Recommended Reading: How To Get Tax Documents From Social Security
There Are Two Aspects To This Key Question Find Out About Them Both
Social Security will play a vital role in your retirement finances, and in your planning, deciding when to apply for Social Security benefits will be a key consideration that will have an impact throughout your retired years. There are two aspects to the question of when to apply for Social Security, and both are important in their own way. Below, we’ll look at both angles to try to give you some answers.
The procedural angle The easier answer to the question of when to apply for Social Security deals with application process itself. The Social Security Administration advises that you should apply for Social Security three months before you want your benefits to start. For those who want to take benefits at the earliest available age of 62, that means that the SSA will start accepting applications when you are 61 years and nine months old.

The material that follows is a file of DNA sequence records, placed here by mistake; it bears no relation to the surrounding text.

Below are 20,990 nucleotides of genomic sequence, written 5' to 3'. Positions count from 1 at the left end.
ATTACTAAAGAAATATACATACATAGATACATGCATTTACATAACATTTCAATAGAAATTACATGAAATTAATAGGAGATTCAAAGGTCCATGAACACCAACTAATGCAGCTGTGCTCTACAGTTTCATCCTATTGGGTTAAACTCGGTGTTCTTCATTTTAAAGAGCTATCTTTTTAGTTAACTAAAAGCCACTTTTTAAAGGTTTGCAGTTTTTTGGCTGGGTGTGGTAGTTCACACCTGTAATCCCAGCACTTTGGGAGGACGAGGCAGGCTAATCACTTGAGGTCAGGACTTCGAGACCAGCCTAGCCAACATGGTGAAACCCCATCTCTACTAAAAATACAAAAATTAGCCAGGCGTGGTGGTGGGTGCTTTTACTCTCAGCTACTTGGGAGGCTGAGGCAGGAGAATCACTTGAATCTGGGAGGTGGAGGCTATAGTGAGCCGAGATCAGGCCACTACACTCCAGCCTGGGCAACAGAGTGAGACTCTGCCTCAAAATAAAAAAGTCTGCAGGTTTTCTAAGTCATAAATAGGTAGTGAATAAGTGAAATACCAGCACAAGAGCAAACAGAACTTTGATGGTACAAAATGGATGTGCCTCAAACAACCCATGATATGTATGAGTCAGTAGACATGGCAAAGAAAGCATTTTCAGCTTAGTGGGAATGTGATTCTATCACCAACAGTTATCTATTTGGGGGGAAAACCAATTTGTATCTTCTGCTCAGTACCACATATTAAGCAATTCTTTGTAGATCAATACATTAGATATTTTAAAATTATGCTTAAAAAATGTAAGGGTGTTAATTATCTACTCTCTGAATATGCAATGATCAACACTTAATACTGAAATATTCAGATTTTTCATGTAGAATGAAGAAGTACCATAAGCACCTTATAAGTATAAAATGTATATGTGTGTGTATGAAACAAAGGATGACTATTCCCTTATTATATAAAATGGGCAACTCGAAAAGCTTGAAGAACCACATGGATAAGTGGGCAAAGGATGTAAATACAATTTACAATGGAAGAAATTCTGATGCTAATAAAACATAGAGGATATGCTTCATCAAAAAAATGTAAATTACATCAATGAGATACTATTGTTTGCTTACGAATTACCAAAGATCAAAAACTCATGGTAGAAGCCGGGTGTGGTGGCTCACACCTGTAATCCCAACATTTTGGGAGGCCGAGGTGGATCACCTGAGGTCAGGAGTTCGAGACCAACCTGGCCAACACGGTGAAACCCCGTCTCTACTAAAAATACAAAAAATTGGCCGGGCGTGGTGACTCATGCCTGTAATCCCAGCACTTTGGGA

One thing that many retirees don’t realize is that Social Security and Medicare use the same application process. Accordingly, the SSA recommends you apply for Medicare three months before your 65th birthday even if you don’t plan to start your Social Security benefits until a later date.
The meat of the questionOf course, saying you should apply three months before you want your benefits to start doesn’t address the question of when you should start your benefits. Answering that question requires personalized consideration, but many of the factors are common to everyone.